Kelly McBride, Senior Faculty, The Poynter Institute
Tom Rosenstiel, Director, Project for Excellence in Journalism, Pew Research Center
9:30 -10:45 The Truth: Is It Possible in the Digital Era?
Moderator: John Paton, CEO, Digital First Media
Clay Shirky, Professor, New York University “Post Truth, Post Professional, Post Scarcity”
Steve Myers, Deputy Managing Editor, The Lens, “Fact-Checking 2.0″
Adam Hochberg, Instructor, University of North Carolina School of Journalism and Mass Communications, “Whose Money Should We Take? Credibility in Investigative Non-profit Newsrooms”
Craig Silverman, writer, “Regret the Error,” “The Corrections: A Sign of Sickness or Health?”
10:45 – Break
11:00 – 12:15 The Voices: Will Digital Space Ever Reflect Our Communities?
Moderator: Emily Bell, Director, Tow Center for Digital Journalism at Columbia University
Eric Deggans, TV/Media Critic, Tampa Bay Times, “(Mostly) White and (Sometimes) Brown Media People in a (Mostly) Brown and (Sometimes) White World”
Ann Friedman, freelance editor and writer, “It’s Not What You Look Like, It’s What You Eat”
Monica Guzman, columnist, The Seattle Times, “The Community, Formerly Known as the Crowd, Is It a Means or an End?”
12:15 – 1:15 Lunch
1:15 – 2:30 The Vehicle: Can This Ride Take Us to Democracy?
Moderator: Stephen Buckley, Dean of Faculty, The Poynter Institute
Gilad Lotan, Vice President, Research and Development, SocialFlow, “The Unintended Consequences of Algorithmic Curation”
Dan Gillmor, Director, Knight Center for Digital Entrepreneurship, Arizona State University, “Can Private Platforms Coexist With Journalism’s Public Service?”
Vadim Lavrusik, Journalism Program Manager, Facebook
2:30 – 2:45 Break
2:45 – 4:00 The Story: What Stories Do People Want and Need?
Moderator: Andrew Heyward, Former President, CBS News
danah boyd, Senior Researcher, Microsoft Research, “The Cost of Fear in an Attention Economy”
Tom Huang, Sunday and Enterprise Editor, Dallas Morning News, “Should We Let the Daily Story Die?”
Kenny Irby, Senior Faculty, The Poynter Institute, “Seeing Is No Longer Believing”
Kelly McBride, Senior Faculty, The Poynter Institute, “We’re Feeding an Originality Breakdown”
4:00 – 4:30 The New Ethics of Journalism: A Guide for the 21st Century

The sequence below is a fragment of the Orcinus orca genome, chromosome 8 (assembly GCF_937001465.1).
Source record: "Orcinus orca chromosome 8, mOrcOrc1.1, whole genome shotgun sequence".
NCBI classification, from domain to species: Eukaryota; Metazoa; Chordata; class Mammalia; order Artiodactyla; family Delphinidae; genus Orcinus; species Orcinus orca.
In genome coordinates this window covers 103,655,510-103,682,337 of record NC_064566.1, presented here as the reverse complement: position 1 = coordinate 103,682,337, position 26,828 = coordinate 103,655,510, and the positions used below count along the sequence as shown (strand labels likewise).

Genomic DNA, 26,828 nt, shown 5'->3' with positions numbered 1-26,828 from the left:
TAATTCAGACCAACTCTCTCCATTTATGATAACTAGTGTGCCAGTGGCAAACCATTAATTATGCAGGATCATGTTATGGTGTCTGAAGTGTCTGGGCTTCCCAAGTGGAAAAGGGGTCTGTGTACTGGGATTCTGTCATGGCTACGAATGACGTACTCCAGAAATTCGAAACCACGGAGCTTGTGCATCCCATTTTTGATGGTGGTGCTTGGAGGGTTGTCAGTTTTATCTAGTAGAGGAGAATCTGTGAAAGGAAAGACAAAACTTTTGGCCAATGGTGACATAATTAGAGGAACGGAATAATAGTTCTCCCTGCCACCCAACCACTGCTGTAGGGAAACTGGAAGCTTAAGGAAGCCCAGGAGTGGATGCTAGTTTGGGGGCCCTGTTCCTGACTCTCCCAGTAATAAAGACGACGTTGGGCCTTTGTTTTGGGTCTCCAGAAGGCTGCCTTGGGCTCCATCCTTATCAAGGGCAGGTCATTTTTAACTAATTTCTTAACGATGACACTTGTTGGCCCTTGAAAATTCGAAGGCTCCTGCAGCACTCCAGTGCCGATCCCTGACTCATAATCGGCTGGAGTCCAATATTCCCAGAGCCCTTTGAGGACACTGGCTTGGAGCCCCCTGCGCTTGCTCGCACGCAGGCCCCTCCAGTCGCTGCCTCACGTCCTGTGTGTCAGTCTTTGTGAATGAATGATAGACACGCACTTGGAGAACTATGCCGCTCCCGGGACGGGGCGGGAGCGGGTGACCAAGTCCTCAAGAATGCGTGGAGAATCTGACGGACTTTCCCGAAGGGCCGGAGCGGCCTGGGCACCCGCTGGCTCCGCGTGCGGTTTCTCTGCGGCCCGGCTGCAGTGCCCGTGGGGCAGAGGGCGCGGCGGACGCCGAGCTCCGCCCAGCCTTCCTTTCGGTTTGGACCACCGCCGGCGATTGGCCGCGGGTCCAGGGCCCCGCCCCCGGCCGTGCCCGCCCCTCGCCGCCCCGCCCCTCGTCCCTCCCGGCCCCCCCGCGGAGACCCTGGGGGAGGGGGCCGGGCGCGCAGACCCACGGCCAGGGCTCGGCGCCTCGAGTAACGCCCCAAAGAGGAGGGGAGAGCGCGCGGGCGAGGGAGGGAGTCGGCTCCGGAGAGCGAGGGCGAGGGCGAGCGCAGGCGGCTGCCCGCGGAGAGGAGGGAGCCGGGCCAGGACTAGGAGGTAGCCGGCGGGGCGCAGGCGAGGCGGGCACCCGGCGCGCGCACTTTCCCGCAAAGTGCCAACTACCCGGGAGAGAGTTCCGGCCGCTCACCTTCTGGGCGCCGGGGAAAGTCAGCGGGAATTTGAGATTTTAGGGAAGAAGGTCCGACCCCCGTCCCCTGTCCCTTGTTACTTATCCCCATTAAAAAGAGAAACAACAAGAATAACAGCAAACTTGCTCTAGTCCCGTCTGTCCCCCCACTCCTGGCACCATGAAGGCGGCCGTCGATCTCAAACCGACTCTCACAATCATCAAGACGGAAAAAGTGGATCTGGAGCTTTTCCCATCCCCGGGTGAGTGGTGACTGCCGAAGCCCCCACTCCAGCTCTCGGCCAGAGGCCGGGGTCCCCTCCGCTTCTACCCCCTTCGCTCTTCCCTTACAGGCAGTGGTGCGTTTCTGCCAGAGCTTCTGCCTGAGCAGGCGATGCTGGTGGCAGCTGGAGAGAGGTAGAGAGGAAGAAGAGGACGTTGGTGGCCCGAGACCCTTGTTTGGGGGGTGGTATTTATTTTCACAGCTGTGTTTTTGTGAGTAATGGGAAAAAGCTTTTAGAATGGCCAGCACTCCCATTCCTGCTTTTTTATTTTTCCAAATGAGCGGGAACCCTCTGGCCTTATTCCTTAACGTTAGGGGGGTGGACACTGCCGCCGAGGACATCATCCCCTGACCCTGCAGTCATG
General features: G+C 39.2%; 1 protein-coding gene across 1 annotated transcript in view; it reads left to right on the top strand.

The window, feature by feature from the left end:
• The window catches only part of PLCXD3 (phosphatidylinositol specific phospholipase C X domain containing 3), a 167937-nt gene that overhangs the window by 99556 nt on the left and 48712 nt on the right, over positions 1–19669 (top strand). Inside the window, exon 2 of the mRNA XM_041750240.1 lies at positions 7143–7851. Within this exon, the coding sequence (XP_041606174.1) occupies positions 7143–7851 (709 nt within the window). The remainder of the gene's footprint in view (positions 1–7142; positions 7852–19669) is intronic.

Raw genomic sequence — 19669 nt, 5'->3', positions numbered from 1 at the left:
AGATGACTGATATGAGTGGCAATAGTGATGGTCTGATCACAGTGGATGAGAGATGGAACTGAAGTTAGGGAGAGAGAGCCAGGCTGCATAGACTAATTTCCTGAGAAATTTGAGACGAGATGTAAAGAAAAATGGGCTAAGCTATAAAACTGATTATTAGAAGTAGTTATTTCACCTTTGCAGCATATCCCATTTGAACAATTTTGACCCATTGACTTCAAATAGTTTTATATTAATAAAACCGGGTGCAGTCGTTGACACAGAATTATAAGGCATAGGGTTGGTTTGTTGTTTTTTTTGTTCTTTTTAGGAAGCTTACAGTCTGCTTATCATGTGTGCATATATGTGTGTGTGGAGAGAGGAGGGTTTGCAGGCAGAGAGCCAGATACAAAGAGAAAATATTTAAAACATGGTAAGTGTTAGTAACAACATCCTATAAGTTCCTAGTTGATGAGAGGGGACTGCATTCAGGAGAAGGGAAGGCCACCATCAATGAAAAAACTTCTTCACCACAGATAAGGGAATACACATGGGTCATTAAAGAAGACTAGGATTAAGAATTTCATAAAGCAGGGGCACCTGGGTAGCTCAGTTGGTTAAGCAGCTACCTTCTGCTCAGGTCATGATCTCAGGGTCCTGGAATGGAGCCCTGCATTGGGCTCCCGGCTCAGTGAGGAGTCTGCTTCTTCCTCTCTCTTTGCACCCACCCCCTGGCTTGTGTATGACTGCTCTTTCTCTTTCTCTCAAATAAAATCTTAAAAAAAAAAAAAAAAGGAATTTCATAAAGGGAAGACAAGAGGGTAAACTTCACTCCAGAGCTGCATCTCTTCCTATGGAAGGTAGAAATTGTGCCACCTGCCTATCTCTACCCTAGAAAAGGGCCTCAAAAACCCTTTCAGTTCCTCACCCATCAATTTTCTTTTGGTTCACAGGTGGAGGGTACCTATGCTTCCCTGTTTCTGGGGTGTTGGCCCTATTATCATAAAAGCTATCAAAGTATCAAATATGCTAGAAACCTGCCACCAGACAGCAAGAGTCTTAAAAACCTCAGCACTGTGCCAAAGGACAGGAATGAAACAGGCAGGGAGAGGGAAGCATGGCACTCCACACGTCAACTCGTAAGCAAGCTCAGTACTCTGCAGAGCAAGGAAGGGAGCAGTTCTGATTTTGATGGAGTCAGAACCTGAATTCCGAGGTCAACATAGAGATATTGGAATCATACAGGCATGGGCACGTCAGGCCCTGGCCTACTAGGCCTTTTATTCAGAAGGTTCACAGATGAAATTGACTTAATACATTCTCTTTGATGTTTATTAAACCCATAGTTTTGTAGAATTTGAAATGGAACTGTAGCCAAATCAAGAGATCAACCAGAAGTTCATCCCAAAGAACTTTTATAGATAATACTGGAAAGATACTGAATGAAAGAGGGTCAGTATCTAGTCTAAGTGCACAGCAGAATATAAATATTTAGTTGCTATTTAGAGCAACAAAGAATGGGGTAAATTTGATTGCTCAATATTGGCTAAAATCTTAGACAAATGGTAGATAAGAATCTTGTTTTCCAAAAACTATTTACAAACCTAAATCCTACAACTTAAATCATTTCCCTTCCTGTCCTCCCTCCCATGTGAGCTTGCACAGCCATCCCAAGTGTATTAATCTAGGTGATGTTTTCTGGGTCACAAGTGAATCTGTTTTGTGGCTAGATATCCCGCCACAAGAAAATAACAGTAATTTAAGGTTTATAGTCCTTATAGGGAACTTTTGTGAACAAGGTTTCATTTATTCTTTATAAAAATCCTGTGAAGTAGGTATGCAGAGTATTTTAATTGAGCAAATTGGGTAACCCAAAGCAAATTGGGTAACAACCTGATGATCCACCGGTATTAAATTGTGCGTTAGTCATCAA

Moderators: Tom Rosenstiel and Kelly McBride
4:30 Going Forward
Paul Tash, Chairman and CEO, Times Publishing Co.
David Folkenflik, Media Reporter, NPR
This week’s show on the future of marriage is one of those conversations that we believe adds to our collective imagination and understanding of how to work through the difficult issue of same-sex marriage. Jonathan Rauch and David Blankenhorn came to the “gay marriage debate” from two, predictable opposing sides — but with an equal desire to strengthen marriage. They’re pursuing another way to talk about this difficult issue, and others, with civility and honesty.
Please listen in and share with your friends. We’d love to hear your feedback and wonder if the way these two men engage each other might possibly be a model for the rest of us to talk about other difficult issues with sincerity and openness.
How can we expect non-Muslims to believe that Islam is a religion of peace, when Muslim mobs around the world make liars of us all, Muhammad included?
I’m so sorry, Ms. Paba. I can only hope that time may time ease your pain.
Denise Paba, who lost her 6-year-old niece Veronica Moser, is comforted by a woman as she cries at a memorial for victims behind the theatre where a gunman opened fire last Friday on moviegoers in Aurora, Colorado July 22, 2012.
Residents of a Denver suburb mourned their dead on Sunday from a shooting rampage by a “demonic” gunman who killed 12 people and wounded 58 after opening fire at a cinema showing the new Batman movie. President Barack Obama headed to Aurora, on Sunday to meet families grieving their losses Friday’s mass shooting that has stunned the nation and rekindled debate about guns and violence in America. REUTERS/Shannon Stapleton
~reblogged by Trent Gilliss, senior editor